Nina Raine has crafted a thoughtful, often hilarious play with her latest outing, Tribes, currently playing the Barrow Street Theatre in New York City’s Greenwich Village. The family dramedy is an expert look at the breakdown in communications among a closely-tied group of people. Director David Cromer, near perfect in almost every play he touches, stages the ensemble piece in the round. Audience members watch the action from all sides of the tiny stage, almost as if they were invited to supper.
Christopher (Jeff Perry) and Beth (Mare Winningham) are creative writers who love to play with language. They destroy and build each other up with verbal barbs that can often cut close to the heart. They’re easy-going, but demanding when it comes to artistic distinction. That’s why they’re having a tough time with all three of their grown children still living at home.
Daniel (Will Brill) is a struggling writer working on an endlessly unfinished thesis. Ruth (Gayle Rankin) has a music career that’s headed nowhere. And Billy (Russell Harvard) stays close to the family, perhaps a little frightened to leave the homestead because he’s deaf. He doesn’t know how to sign, but he reads lips perfectly. Both of his parents take pride in the fact that they raised him in the hearing world, a choice that was supposedly approved by Billy when he was a young kid.
They’re loving people, but somewhat dysfunctional. Christopher is unable to hold back his criticism, especially when it comes to Daniel. He looks at his children as failing or failed, unable to repeat his professorial success. Beth is more conciliatory and understanding, but a little loopy (she wears a kimono to dinner).
The family unit is thrown into further disarray when Billy brings home a new girlfriend — Sylvia (Susan Pourfar), a pretty girl with a genetic condition that causes her to lose her hearing with each passing day. It’s an interesting balance between these two characters. Billy has been deaf his entire life, but never learned sign language or became part of the deaf community. Sylvia, because her parents are deaf, knows how to sign, but is unable to read lips.
Many of the conversations in Tribes are built around this idea of communication breakdown. On the surface, it may look like Sylvia and Billy are the ones on the outside looking in, but it becomes clear that Christopher, Beth and their two hearing children feel just as ostracized. They’re all depressed and can’t find the right words to explain their predicament. There’s a sense of dissatisfaction hanging heavy in the air; this internal unit might not have the tools necessary to relate to the outside world. And this assessment goes beyond sign language and reading lips. Daniel recently broke up with his girlfriend of many years, while Ruth is lost personally and professionally. Beth has started to write a mystery novel, much to the critical chagrin of Christopher.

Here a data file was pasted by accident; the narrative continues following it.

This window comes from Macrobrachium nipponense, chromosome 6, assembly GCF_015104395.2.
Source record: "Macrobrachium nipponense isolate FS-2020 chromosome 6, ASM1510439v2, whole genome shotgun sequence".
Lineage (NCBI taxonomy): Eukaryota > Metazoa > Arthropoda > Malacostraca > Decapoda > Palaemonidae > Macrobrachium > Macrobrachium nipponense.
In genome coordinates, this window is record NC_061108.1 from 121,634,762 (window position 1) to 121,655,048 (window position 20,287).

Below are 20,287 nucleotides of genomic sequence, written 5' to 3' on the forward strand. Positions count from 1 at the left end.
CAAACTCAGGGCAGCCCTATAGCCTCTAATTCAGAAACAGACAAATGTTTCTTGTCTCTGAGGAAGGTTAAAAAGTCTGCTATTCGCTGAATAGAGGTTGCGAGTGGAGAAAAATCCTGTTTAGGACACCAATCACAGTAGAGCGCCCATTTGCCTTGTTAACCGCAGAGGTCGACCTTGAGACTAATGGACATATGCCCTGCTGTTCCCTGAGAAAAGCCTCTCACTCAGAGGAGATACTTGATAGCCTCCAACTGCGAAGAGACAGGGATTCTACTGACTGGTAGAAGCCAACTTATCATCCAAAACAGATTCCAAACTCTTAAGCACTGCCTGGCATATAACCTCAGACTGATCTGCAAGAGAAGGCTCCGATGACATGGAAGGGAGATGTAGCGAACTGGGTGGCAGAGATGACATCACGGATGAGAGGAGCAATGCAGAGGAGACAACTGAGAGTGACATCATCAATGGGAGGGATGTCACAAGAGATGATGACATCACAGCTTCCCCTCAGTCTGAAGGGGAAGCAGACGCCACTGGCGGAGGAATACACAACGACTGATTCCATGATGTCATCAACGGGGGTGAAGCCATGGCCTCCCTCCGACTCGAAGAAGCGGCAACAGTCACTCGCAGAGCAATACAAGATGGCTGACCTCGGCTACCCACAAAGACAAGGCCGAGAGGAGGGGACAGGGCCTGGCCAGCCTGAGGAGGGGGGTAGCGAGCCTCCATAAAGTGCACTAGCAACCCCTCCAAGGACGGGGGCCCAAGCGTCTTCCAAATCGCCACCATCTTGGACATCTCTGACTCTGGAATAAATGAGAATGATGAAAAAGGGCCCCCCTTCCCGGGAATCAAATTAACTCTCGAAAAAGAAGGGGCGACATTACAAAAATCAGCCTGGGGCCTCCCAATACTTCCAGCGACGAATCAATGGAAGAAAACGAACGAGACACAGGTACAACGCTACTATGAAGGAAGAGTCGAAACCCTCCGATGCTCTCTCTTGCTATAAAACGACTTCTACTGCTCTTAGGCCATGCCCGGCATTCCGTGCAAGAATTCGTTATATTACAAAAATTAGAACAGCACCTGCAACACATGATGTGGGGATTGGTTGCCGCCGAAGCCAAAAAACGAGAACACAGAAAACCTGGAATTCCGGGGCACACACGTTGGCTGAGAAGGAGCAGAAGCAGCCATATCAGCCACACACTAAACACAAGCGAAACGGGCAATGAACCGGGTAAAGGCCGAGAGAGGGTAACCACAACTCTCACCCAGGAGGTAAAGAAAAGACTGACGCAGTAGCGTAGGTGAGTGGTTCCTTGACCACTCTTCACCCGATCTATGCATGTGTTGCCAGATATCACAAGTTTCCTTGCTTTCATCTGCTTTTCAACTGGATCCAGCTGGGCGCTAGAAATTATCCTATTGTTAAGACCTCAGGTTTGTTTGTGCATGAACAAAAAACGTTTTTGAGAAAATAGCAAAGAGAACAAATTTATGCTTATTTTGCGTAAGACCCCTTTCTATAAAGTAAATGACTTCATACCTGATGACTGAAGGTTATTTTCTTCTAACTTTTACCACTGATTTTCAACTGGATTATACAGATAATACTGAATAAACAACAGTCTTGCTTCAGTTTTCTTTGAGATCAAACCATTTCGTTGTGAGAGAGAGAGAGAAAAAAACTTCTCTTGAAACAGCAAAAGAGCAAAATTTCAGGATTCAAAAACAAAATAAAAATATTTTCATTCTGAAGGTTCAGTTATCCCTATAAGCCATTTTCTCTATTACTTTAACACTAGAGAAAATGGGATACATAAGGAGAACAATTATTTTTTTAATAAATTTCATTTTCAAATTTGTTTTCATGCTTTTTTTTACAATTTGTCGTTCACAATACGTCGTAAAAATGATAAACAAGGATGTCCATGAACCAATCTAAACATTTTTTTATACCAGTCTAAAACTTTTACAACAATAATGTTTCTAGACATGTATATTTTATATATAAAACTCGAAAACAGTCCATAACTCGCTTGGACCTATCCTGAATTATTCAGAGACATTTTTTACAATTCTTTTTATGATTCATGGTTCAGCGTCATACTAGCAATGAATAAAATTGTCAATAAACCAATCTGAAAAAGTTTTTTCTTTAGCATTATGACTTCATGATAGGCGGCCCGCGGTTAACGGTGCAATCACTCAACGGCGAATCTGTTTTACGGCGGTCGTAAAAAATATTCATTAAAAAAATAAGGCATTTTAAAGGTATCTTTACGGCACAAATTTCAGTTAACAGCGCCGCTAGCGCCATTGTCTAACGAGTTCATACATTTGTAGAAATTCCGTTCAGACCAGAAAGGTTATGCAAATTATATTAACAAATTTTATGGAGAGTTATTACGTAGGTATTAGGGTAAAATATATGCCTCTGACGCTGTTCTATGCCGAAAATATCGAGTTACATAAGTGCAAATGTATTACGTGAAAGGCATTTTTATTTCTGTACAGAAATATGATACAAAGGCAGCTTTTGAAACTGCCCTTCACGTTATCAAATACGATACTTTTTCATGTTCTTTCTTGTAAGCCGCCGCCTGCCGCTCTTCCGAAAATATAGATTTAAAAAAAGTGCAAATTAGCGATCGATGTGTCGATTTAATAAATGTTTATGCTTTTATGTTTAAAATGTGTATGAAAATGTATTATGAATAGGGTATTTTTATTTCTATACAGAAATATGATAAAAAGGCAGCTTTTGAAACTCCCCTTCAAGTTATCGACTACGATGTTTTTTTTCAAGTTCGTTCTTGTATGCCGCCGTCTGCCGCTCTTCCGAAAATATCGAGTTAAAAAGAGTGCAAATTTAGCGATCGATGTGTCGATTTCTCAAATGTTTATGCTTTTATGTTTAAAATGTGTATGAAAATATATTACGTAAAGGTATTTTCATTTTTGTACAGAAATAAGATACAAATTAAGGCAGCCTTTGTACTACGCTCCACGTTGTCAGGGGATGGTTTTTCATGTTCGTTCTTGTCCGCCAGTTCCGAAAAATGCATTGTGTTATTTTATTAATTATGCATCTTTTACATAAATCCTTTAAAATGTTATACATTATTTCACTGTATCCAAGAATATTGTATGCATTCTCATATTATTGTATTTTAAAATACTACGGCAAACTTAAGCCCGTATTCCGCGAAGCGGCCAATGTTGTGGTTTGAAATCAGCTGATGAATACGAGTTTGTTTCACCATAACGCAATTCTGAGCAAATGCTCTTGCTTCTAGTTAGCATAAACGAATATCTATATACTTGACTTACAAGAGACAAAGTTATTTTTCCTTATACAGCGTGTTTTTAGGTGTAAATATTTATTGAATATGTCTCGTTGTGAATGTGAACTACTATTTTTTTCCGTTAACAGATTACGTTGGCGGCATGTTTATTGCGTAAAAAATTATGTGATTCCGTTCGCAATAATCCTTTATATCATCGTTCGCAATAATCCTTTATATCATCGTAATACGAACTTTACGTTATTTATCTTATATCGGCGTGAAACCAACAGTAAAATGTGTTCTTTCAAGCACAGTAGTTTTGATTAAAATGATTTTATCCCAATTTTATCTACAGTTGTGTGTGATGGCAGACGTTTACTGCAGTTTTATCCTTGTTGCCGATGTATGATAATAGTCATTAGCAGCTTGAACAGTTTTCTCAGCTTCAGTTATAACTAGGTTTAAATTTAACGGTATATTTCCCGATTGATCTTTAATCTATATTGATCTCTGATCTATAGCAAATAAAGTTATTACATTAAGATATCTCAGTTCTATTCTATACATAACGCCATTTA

It soon becomes clear to Billy that his only escape is through Sylvia, but up until he met this new girl, he never realized that he needed to get away from his family.
Raine’s two-act play is rich with drama and comedy, but finds its footing in its careful study of how families operate. Language, both spoken and signed, floats around Scott Pask’s scenic design in a frenzy. When sitting around this dining room table, our heads turn left and right, almost like watching a basketball game. The balance of emotion is constantly shifting as the family slowly comes apart.
Cromer, who is an expert at creative staging, has made the intimate play even more intimate. Actors will sometimes play their scenes within inches of audience members, while other times the perspective drastically changes. Tribes will remind theatergoers of Cromer’s Our Town, which played the Barrow Street Theatre for more than a year. There’s probably no other living director who is able to add so much to the written text.
The cast is uniformly excellent. Perry, a co-founder of Steppenwolf Theater Company, is pitch-perfect as the paterfamilias. He’s clever, mean and direct, and this makes him at instant odds with his children. Winningham matches him eye to eye, toe to toe. They work so well as a married couple because there’s a definitive comfort in their relationship, but they continually challenge each other.
Rankin and Brill are fine actors playing 20-somethings who are realizing they may be younger versions of their parents. Pourfar, who also starred in Cromer’s When the Rain Stops Falling, has perhaps the toughest role. When we first meet her, she can hear, for the most part. As the play progresses, the character becomes deaf, but still tries to shake off the inevitable. Knowing what it’s like to hear, she wants out of this deaf community.
Harvard, the impressive star of The Hammer, offers a fiercely effective performance as Billy. His struggle with familial love and independence gives the play its most thoughtful and touching arc. He has so much to say, but how does one say what they feel?
By John Soltes / Publisher / John@HollywoodSoapbox.com
Written by Nina Raine
Directed by David Cromer
Starring Will Brill, Russell Harvard, Jeff Perry, Susan Pourfar, Gayle Rankin and Mare Winningham
Running time: 120 minutes
Currently playing at the Barrow Street Theatre at 27 Barrow St. in New York City. Click here for more information.